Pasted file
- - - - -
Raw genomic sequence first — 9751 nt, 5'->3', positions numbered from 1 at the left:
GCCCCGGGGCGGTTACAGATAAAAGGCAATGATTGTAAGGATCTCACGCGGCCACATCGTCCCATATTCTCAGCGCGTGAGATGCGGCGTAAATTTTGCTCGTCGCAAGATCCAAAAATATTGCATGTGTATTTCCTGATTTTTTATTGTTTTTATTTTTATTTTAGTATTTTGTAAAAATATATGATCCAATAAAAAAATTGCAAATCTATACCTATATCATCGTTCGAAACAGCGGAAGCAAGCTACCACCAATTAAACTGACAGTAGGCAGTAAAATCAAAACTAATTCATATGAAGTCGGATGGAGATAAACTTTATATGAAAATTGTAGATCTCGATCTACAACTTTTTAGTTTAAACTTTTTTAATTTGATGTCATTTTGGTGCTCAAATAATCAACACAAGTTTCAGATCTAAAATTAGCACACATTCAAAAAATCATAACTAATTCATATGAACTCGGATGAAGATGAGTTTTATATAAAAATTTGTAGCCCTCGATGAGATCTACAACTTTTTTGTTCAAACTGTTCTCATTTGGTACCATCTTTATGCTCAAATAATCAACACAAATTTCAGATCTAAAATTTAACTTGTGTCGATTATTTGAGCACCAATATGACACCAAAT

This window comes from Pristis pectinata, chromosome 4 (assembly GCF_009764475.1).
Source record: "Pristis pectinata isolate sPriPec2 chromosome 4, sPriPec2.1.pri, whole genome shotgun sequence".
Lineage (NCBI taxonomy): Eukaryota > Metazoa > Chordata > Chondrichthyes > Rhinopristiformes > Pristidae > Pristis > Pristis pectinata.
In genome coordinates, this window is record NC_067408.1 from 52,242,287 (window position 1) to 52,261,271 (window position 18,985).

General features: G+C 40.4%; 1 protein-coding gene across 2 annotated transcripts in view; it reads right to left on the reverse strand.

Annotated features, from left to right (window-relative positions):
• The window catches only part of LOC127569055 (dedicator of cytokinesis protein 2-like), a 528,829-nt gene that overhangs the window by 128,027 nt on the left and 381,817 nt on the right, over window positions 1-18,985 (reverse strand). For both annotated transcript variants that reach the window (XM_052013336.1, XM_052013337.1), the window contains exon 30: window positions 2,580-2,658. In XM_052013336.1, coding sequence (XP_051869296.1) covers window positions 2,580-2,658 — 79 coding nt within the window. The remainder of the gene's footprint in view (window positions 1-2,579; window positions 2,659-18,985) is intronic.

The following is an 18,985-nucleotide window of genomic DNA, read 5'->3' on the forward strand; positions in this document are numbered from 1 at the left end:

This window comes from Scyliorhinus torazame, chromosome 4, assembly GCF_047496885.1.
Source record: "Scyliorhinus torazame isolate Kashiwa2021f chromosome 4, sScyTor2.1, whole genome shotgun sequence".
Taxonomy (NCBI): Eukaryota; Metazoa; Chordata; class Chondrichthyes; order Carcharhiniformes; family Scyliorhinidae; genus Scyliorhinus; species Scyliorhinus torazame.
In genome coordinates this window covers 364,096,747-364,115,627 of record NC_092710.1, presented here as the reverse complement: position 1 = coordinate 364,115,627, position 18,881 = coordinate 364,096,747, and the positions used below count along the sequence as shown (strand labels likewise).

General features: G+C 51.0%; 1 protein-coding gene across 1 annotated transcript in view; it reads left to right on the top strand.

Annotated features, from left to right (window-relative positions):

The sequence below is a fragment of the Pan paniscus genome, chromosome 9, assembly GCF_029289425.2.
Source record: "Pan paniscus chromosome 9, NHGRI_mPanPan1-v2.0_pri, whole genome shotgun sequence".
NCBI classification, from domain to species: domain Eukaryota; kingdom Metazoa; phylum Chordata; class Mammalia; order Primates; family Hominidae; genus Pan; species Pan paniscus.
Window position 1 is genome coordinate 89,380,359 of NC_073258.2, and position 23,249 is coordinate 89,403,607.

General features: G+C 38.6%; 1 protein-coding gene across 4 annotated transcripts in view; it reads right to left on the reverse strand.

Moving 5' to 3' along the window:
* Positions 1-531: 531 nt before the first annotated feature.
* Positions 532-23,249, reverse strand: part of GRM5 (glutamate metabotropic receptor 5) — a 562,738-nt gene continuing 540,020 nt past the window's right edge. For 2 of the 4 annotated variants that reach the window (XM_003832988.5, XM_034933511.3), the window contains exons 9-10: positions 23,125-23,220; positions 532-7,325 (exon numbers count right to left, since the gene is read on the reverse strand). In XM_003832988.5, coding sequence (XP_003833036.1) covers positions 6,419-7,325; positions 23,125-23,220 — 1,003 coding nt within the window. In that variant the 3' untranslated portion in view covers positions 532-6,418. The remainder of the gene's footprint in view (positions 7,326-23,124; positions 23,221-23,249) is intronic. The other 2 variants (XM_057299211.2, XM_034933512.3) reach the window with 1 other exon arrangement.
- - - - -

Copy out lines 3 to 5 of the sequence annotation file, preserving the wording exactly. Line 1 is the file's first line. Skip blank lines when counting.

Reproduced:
This window comes from Pristis pectinata, chromosome 4 (assembly GCF_009764475.1).
Source record: "Pristis pectinata isolate sPriPec2 chromosome 4, sPriPec2.1.pri, whole genome shotgun sequence".
Lineage (NCBI taxonomy): Eukaryota > Metazoa > Chordata > Chondrichthyes > Rhinopristiformes > Pristidae > Pristis > Pristis pectinata.